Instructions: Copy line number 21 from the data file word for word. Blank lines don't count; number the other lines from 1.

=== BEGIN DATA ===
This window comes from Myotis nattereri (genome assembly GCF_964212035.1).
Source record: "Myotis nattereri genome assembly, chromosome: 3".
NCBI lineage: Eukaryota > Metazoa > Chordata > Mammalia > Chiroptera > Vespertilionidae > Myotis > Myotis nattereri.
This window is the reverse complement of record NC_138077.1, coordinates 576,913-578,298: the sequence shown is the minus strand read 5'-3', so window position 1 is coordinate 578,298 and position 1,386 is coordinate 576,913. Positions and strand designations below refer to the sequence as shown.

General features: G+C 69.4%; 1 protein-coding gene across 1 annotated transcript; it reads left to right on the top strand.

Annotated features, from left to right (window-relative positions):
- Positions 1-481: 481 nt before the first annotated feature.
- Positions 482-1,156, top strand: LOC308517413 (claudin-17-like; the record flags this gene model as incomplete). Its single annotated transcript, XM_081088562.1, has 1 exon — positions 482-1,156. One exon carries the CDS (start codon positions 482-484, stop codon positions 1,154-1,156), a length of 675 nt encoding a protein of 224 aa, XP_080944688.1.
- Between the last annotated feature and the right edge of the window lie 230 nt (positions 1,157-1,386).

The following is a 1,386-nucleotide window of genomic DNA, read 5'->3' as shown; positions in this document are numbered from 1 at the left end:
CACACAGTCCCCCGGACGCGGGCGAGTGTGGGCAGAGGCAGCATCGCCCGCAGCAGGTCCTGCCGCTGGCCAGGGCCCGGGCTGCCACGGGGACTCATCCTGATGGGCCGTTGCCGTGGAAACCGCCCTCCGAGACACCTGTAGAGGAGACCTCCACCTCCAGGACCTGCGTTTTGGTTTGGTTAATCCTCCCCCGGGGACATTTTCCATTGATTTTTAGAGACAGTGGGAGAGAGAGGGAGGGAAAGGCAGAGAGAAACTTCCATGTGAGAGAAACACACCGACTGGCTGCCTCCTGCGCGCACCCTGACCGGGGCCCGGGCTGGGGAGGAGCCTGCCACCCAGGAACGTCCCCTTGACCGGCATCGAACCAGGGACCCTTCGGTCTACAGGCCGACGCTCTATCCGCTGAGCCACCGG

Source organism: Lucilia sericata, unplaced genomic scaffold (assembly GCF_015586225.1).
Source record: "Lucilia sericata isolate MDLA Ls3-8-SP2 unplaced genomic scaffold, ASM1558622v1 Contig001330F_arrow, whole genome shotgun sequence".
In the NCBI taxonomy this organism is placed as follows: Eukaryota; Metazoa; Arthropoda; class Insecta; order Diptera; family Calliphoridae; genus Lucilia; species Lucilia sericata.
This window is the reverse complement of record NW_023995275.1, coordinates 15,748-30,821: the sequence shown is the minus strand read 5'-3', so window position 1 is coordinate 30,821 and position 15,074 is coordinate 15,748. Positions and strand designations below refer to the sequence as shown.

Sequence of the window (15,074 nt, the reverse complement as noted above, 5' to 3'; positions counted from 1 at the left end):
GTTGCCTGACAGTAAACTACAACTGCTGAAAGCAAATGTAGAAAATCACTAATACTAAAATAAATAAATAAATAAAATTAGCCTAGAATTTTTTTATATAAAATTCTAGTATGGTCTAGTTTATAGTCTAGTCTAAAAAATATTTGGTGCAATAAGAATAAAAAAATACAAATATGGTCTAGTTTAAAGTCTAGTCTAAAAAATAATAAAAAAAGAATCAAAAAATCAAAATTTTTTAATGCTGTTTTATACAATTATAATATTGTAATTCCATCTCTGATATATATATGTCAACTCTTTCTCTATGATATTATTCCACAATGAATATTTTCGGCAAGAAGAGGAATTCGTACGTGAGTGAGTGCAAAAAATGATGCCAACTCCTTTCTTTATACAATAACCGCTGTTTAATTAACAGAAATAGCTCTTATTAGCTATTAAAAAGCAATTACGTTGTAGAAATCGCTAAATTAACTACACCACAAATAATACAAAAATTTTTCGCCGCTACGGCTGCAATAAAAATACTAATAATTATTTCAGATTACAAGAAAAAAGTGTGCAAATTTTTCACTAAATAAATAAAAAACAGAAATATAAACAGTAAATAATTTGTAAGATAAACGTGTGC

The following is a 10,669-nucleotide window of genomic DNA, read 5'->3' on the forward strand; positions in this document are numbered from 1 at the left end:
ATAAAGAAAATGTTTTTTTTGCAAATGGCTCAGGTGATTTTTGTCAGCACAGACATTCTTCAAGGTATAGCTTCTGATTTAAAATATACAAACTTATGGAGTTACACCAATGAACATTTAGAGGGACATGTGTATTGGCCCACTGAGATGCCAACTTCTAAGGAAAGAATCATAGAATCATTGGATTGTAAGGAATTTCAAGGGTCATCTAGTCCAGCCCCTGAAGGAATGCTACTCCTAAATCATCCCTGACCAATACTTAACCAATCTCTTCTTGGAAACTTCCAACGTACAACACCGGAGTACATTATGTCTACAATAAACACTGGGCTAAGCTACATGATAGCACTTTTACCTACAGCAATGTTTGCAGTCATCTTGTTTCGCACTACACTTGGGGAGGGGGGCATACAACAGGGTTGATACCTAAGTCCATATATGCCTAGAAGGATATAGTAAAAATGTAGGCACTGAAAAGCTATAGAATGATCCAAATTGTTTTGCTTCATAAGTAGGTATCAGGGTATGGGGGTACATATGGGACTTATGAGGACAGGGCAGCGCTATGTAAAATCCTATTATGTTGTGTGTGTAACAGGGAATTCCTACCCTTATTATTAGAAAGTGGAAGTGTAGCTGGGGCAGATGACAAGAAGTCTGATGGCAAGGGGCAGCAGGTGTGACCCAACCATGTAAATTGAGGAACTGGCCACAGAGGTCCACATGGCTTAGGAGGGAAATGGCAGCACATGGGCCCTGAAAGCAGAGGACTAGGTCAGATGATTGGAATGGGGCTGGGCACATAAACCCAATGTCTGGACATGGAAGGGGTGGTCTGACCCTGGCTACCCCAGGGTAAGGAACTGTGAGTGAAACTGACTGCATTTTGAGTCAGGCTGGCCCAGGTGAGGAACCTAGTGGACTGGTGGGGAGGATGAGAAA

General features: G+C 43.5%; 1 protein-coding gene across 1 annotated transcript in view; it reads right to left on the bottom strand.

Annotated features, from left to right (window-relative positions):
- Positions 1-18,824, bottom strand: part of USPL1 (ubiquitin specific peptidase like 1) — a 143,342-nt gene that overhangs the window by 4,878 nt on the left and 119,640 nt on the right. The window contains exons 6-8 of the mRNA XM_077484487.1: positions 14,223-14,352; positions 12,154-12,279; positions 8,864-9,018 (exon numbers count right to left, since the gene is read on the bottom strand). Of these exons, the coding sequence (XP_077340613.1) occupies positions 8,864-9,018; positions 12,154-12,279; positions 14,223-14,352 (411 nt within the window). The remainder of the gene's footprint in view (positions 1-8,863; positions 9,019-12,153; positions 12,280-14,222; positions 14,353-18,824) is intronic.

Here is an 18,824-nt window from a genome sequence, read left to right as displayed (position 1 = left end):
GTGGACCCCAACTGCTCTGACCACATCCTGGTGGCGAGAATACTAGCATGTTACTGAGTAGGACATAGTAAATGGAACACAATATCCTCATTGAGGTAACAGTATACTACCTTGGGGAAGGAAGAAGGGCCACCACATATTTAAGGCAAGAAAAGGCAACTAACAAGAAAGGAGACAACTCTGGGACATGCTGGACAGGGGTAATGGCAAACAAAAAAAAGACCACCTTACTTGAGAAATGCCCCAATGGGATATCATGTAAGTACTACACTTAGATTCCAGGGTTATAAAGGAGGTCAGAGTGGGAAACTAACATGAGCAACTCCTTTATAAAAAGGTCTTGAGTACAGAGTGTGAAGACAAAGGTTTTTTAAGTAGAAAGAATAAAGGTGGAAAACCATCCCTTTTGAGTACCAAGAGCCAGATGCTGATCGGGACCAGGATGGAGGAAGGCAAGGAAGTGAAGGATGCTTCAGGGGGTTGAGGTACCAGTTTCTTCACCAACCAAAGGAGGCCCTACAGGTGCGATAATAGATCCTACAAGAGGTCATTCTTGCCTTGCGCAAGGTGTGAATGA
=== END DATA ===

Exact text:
Annotated features, from left to right (window-relative positions):